Margaret Woodrow Wilson to Woodrow Wilson


Margaret Woodrow Wilson to Woodrow Wilson


Wilson, Margaret Woodrow, 1886-1944




c. 1923 November 11


Margaret A. Wilson writes Woodrow Wilson to congratulate him on his Armistice Day speech, and to give him news of her professional life..


Eleanor Wilson McAdoo Papers, University of California, Santa Barbara


Woodrow Wilson Presidential Library & Museum


Wilson, Woodrow, 1856-1924--Correspondence


Woodrow Wilson Presidential Library & Museum staff




My precious wonderful Father, The elections and the ovation to you on Armistice day and your speech have made me so happy that nothing else in the world seems to matter. I believe that you will see America walk in the way you pointed for her, and your great work fulfilled.
     Its hard to talk with you about myself and my little affairs with this great happiness possessing me, but I want to write you a few lines so you will know how greatful I am for your beautiful letter. It was so like you, dear, big, understanding Father.
     It is not a matter of pride to decide my career without you, dear Father, and I shall certainly not make any irrevocable decision before consulting you. But I do want to thrash out the whole matter carefully before talking to you about it-- partly because consulting at such a long distance is so hard. The scene shifts between letters. For instance the position I wrote you about last week I have definitely decided to refuse. This is because of Mr Broenniman's advice. He says that there is nothing against the firm that offered it to me except that they are very small and are Jews and in the business world give the impression of being the hustling, "Potash and Perlmutter" kind of Jews-- honest but very Jewish. He said that he felt that it was not fitting in his mind that your name should be connected with this firm. I realize that in choosing a postion I must take into consideration not only the facts as they are but as they seem to be, for the sake of the dear name that I carry, but which does not really belong to me. I happen to know that one of the heads of this firm is a rare kind of Jew with high ideals. It was his idealism and his almost idolatrous love of you that drew me to him during the slight acquaintance I had with him before the position was offered. But if his firm gives the impression that Mr Broenniman describes that ends it for me. The fact that they are Jews did worry me, even before Mr Broenniman advised against them. Mr B is as jealous of your name as I. That fact and the fact that he knows the business world makes him a very good adviser.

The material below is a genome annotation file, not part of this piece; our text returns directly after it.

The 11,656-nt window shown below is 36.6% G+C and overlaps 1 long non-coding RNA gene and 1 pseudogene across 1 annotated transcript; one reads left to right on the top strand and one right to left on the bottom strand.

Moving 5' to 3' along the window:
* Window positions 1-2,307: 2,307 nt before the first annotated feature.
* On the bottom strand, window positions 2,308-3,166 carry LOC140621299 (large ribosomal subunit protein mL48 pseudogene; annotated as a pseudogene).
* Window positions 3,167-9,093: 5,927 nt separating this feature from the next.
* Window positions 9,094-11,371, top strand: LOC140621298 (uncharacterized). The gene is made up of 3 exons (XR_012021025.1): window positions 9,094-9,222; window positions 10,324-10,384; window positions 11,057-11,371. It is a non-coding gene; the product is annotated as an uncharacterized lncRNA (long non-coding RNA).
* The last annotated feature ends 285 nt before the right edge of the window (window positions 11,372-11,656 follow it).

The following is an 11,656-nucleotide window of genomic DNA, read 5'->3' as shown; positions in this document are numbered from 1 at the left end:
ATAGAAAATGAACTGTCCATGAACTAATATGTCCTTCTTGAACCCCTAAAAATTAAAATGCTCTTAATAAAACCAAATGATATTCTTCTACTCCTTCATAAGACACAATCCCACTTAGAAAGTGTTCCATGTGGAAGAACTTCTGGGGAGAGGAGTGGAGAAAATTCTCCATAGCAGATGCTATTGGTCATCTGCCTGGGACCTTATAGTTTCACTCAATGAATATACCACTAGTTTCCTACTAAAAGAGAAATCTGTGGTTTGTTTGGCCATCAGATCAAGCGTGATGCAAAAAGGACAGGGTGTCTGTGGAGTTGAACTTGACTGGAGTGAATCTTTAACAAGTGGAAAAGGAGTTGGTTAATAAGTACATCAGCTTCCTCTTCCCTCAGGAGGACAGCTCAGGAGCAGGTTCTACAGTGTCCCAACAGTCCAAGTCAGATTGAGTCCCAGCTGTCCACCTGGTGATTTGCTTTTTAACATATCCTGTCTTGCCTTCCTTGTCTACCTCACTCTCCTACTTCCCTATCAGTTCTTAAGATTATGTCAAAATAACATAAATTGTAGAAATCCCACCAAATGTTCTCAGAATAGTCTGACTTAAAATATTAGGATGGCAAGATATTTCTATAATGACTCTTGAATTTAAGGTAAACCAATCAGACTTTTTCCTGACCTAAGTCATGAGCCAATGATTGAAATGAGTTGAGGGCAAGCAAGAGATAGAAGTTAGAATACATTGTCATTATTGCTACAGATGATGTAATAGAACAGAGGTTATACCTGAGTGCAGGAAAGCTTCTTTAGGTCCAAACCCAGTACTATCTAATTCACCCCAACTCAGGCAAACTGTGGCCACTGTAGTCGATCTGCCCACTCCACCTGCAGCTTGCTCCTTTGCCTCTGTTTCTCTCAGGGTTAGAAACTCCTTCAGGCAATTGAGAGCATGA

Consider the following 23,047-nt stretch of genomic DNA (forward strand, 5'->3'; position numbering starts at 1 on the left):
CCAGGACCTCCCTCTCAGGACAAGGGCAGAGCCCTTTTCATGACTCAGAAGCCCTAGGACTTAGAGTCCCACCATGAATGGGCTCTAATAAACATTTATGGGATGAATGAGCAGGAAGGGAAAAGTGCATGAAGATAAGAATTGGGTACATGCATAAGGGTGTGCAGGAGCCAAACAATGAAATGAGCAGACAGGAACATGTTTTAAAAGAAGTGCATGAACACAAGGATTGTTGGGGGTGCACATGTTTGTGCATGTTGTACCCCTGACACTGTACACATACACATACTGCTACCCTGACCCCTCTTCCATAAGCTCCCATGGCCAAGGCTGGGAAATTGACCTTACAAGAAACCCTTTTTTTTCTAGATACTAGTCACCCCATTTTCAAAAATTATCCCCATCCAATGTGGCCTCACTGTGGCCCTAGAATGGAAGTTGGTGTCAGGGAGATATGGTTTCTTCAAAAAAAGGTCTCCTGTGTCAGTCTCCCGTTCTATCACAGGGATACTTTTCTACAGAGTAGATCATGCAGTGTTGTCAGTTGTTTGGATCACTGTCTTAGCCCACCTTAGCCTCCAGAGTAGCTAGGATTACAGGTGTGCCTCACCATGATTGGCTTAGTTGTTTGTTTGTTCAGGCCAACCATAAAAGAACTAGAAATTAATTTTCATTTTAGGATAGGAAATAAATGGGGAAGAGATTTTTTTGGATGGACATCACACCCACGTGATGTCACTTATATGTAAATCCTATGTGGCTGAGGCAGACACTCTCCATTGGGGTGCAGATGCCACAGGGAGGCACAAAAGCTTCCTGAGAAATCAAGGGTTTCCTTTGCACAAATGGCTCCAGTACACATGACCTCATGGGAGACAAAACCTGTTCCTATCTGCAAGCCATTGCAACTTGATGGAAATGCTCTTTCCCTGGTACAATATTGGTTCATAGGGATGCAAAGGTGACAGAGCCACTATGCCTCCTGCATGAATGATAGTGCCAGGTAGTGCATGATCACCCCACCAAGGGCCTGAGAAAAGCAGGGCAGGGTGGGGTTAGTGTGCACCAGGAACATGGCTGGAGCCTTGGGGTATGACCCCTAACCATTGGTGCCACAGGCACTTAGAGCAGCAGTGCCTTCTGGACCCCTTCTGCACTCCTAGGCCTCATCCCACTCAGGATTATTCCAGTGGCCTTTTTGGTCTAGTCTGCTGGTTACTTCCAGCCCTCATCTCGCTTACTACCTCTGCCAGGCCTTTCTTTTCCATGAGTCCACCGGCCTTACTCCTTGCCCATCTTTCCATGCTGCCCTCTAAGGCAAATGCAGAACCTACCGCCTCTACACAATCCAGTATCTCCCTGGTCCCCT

I have another idea which I am going to thrash out this week. The difficulty is not going to be in finding a job that is open to me, but in choosing rightly. Any door is open to me-- your name is the open seasame, but I want to be sure before I knock that I want to enter, carrying your name. So I am just going to take my time and go deliberately and wisely. I have a very definite idea of the kind of work I am fitted for and in which I would be happy. That I want to discuss with you later. Possibly when everything is all thrashed out and a position of the kind I want offered to me I will jump on a train and go to Washington to talk with you.
     The reason I was so definite about not needing any more money was that the checque you have just sent me will last at least until Christmas and by that time I will surely have settled on a job. I am not fretting in the meantime because my mind has a definite objective which is practically sure of being reached-- no more anxiety and suspense for me for the present at least! Suspense is worse than any pain to me!
     Thank you precious, precious Father for your beautiful letter. How it gladdened my heart!

With a world of love for you from,

Your adoring daughter,


Original Format



Wilson, Woodrow, 1856-1924




Wilson, Margaret Woodrow, 1886-1944, “Margaret Woodrow Wilson to Woodrow Wilson,” c. 1923 November 11, WWP19603, Eleanor Wilson McAdoo Collection at the University of California-Santa Barbara, Woodrow Wilson Presidential Library & Museum, Staunton, Virginia.